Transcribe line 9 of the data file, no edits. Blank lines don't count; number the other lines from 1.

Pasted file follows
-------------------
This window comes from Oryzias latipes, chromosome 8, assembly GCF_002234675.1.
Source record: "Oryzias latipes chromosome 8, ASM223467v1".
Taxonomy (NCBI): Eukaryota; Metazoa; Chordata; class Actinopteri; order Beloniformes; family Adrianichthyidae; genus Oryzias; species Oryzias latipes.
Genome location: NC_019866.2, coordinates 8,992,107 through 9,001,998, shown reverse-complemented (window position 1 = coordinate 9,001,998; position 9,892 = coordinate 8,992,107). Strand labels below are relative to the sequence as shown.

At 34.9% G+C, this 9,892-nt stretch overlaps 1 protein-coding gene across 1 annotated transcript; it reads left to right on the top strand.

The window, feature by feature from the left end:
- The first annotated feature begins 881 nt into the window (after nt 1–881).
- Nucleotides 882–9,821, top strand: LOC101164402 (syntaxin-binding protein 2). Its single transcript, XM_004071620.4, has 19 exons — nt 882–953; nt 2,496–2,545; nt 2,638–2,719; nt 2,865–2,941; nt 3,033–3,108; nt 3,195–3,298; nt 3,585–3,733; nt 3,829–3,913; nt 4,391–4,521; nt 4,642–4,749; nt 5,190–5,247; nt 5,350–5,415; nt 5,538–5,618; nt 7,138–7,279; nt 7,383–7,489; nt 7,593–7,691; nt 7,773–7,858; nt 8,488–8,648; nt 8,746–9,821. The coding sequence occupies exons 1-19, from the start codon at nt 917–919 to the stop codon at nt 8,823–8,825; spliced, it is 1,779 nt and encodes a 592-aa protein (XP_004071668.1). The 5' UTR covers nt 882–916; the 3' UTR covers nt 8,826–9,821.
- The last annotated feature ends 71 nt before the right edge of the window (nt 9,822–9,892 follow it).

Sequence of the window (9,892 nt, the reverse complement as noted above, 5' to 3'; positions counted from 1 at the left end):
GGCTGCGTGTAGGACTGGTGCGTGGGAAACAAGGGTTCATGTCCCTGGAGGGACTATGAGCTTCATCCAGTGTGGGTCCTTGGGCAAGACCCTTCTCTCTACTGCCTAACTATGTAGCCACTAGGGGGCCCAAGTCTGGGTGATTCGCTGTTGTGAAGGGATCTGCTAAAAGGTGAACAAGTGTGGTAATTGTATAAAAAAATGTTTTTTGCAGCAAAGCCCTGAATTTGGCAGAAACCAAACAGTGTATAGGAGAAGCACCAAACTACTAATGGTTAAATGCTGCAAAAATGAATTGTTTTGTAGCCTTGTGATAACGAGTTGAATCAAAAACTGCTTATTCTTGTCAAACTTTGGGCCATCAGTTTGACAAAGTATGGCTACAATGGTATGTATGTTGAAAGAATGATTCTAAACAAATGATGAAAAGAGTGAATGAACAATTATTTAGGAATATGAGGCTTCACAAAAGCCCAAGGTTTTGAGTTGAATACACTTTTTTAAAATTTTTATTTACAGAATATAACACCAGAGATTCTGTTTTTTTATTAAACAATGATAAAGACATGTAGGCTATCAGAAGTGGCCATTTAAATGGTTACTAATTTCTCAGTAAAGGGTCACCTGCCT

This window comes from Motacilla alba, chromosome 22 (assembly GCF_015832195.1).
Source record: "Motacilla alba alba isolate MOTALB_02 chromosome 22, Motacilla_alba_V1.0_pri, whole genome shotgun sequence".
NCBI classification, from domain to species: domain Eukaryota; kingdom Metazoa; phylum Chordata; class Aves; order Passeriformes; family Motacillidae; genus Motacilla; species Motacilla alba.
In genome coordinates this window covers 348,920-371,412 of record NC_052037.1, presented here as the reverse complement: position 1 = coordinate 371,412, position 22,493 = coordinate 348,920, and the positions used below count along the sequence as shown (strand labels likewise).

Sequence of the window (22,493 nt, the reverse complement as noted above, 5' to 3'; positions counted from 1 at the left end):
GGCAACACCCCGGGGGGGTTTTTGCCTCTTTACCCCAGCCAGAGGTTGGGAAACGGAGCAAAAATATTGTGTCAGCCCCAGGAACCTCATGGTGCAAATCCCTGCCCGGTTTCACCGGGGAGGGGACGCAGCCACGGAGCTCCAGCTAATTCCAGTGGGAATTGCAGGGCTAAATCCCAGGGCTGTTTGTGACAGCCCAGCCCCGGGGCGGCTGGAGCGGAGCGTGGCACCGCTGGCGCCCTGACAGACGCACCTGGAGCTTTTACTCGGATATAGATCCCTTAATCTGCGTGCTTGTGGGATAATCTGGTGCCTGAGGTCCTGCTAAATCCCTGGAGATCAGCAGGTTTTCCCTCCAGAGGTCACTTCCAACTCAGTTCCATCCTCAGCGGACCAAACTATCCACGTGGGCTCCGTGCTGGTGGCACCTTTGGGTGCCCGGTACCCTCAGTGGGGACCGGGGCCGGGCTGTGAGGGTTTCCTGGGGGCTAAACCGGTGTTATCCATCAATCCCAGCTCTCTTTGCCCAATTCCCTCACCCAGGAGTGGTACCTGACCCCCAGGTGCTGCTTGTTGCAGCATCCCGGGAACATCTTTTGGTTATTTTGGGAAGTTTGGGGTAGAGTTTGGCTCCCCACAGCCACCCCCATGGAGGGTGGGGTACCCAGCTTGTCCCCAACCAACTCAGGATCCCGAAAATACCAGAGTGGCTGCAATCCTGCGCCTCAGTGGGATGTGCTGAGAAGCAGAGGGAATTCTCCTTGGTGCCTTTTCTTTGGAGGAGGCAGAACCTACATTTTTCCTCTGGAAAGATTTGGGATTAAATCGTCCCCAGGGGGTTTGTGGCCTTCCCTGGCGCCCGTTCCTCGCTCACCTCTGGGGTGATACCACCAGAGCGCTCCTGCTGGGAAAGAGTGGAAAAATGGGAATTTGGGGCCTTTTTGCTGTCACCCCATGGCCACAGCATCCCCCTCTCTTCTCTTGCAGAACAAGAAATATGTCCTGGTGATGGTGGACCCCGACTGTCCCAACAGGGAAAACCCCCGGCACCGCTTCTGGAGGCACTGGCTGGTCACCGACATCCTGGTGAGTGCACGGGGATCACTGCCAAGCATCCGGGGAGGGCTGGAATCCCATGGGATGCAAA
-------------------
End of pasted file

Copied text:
- The last annotated feature ends 71 nt before the right edge of the window (nt 9,822–9,892 follow it).